Wed, Aug 15, 2007 - Page 19 News List

Chela makes Tim Henman feel his age

STRUGGLING Henman, who has slipped to his lowest ranking since 1996, complained of the pounding his ailing back was subjected to on the hard court in Ohio


Tim Henman of Britain falls between points during his match against Juan Ignacio Chela of Argentina during the Western & Southern Financial Group Masters in Mason, Ohio, on Monday.


Juan Ignacio Chela defeated Tim Henman 6-4, 3-6, 6-3 in the first round of the Western & Southern Financial Group Masters, making the 32-year-old Briton run around and feel his age in the midday heat on Monday.

Most of the time, it wasn't a good feeling.

"You feel like you're playing in pain most of the time," Henman said. "Playing on hard courts, it's always going to be pretty tough on the body."

In other matches, No. 10 Tomas Berdych beat Benjamin Becker 6-3, 6-4, No. 11 Ivan Ljubicic beat Amer Delic 1-6, 7-6 (3), 6-3, 13th-seeded Mikhail Youzhny of Russia beat Dominik Hrbaty of Slovakia 6-3, 6-1; Carlos Moya beat David Nalbandian 7-6 (4), 7-6 (2); Jurgen Melzer of Austria survived five double faults and saved four break points for a 7-6 (4), 7-6 (2) victory over Ivo Karlovic of Croatia; and Spanish No. 16 David Ferrer beat 2.06m US player John Isner 7-6 (3), 6-3.

Henman has slipped to No. 92 -- his lowest ranking since 1996 -- in part because his chronic back problems are limiting his practice time and bothering him in matches on hard courts. The Cincinnati Masters is played on the same surface as the US Open.

Henman is 5-11 this season, including 3-5 on hard courts. His last five losses have come in full-set matches that test his balky back.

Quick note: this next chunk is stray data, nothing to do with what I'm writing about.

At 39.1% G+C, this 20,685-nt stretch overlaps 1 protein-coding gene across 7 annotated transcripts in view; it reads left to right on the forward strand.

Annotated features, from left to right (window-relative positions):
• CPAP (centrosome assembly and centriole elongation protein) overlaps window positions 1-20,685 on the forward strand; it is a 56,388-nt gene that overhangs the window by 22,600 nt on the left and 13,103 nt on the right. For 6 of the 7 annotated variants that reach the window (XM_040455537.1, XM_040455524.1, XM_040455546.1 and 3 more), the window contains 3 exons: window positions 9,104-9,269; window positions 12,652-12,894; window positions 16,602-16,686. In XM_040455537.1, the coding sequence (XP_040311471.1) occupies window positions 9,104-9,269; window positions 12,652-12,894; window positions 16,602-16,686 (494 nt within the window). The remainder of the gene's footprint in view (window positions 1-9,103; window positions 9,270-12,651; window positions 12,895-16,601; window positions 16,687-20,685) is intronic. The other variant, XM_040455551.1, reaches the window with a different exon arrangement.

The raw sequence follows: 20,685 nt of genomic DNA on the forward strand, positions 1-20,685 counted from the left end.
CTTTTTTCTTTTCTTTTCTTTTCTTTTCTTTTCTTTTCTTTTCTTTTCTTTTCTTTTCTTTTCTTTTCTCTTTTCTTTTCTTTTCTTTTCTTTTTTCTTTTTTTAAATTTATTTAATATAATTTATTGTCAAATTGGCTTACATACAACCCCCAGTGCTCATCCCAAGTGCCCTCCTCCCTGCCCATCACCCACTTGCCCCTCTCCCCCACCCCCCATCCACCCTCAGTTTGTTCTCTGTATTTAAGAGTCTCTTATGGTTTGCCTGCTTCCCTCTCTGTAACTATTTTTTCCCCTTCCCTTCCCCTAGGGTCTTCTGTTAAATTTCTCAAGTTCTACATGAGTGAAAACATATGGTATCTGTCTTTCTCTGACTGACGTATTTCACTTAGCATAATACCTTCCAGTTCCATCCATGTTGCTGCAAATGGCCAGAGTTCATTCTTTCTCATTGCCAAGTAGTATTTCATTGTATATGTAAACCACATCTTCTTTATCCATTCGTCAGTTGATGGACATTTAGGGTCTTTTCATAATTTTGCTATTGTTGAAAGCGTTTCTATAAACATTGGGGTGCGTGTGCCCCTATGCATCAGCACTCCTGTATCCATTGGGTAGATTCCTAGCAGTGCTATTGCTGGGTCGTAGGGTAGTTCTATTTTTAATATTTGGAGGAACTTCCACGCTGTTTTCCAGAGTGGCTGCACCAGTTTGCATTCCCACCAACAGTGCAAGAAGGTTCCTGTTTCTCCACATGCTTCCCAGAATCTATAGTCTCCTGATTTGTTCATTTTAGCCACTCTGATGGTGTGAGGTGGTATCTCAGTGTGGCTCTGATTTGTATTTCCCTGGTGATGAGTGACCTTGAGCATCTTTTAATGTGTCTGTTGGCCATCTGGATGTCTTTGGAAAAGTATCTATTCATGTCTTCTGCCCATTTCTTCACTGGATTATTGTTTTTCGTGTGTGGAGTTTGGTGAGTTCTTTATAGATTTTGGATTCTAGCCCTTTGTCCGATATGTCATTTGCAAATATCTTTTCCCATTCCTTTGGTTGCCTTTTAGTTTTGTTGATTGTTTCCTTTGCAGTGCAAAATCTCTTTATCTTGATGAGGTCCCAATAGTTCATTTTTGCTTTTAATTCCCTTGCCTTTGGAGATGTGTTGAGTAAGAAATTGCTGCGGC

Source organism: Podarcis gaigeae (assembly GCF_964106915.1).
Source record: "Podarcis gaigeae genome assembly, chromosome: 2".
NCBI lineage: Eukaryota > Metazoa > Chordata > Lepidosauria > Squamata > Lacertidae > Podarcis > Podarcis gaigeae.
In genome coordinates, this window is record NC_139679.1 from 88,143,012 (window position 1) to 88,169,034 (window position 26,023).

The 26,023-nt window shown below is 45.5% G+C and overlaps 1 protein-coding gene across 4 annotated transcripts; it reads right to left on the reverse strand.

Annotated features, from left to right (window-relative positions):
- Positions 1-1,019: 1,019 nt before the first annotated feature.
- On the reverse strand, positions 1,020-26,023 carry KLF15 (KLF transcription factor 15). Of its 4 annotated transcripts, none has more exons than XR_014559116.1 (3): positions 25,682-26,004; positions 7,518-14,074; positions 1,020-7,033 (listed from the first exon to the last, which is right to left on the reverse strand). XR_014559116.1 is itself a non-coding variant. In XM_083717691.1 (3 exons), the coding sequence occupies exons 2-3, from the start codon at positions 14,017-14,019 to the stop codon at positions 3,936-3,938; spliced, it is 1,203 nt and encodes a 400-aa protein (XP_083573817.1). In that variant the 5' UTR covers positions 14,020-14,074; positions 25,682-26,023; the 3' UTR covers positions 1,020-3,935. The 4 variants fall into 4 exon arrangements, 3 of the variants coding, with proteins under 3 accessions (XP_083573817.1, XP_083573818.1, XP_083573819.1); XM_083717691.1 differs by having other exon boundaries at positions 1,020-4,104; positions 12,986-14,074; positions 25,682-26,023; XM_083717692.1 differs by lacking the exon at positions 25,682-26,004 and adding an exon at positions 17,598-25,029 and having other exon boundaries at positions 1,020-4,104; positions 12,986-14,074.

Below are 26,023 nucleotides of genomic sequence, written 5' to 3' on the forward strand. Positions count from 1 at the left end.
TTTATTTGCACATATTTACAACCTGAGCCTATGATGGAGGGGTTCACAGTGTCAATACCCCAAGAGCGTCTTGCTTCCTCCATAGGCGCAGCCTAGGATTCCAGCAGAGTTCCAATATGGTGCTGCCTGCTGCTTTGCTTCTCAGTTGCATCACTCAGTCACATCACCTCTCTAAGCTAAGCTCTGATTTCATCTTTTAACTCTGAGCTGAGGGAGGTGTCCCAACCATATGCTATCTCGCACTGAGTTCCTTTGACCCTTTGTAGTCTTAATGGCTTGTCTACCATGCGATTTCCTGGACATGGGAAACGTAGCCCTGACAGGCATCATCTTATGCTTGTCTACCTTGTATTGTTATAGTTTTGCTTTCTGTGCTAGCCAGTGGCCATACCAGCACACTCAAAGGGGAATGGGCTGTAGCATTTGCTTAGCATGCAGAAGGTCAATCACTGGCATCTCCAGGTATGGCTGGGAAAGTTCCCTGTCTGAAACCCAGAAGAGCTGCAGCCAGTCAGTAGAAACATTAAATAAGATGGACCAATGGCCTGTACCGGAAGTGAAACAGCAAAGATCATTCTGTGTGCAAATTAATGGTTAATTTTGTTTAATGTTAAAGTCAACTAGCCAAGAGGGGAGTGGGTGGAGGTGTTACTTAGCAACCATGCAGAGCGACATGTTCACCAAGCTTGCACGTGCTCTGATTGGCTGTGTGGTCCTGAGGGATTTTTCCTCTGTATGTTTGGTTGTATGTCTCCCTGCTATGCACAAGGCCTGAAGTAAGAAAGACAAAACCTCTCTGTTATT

"I'm coming back onto hard courts and struggling with my back again," Henman said. "That's been an issue for quite some time. It's just the constant pounding on the courts. You know, it's hard when you're playing a match of that nature. I just feel like it sort of deteriorates a little bit as the match goes on, so it's difficult."

Henman has finished in the top 50 of the rankings for the last 11 years, sharing with Moya the longest such active streak on the men's tour. He lost a five-set match on Centre Court to Feliciano Lopez in the second round at Wimbledon in June, prompting speculation that he might not return for another season.

Henman didn't want to talk about his long-term future on Monday, keeping his focus on the upcoming US Open and Davis Cup.

"I appreciate that I'm nearer the end of my career than the start," he said. "But I've got this -- the tournaments coming up, the US Open and Davis Cup. So, yeah, I'll sort of take it in those sort of segments and see how I feel."

Moya, who turns 31 on Aug. 27, finished the first-set tiebreaker with one of his 11 aces, and was up 4-2 in the second set when Nalbandian broke his serve to get back into it.

"Still I was feeling I was controlling the match pretty well with my serve," Moya said. "There was no frustration or desperation. I knew I was going to have a chance sooner or later."

He got it in the tiebreaker, serving back-to-back aces to take control at 4-1. He closed it out with a service winner.

"I felt I played pretty well," Nalbandian said. "At the important points, he played great."

The Spaniard was ranked No. 1 in the world in 1999, and has dedicated himself to becoming one of the game's elite again. Since he was No. 47 in February, he has steadily climbed to No. 19 this week.

Top-seeded Roger Federer, No. 2 Rafael Nadal and No. 3 Andy Roddick -- who won the tournament last year -- were among those with first-round byes.

Seeds advance in Toronto

Dinara Safina rallied from 4-1 and two breaks down to beat Camille Pin 7-6 (9), 3-6, 7-5 in a Rogers Cup first-round match on Monday.

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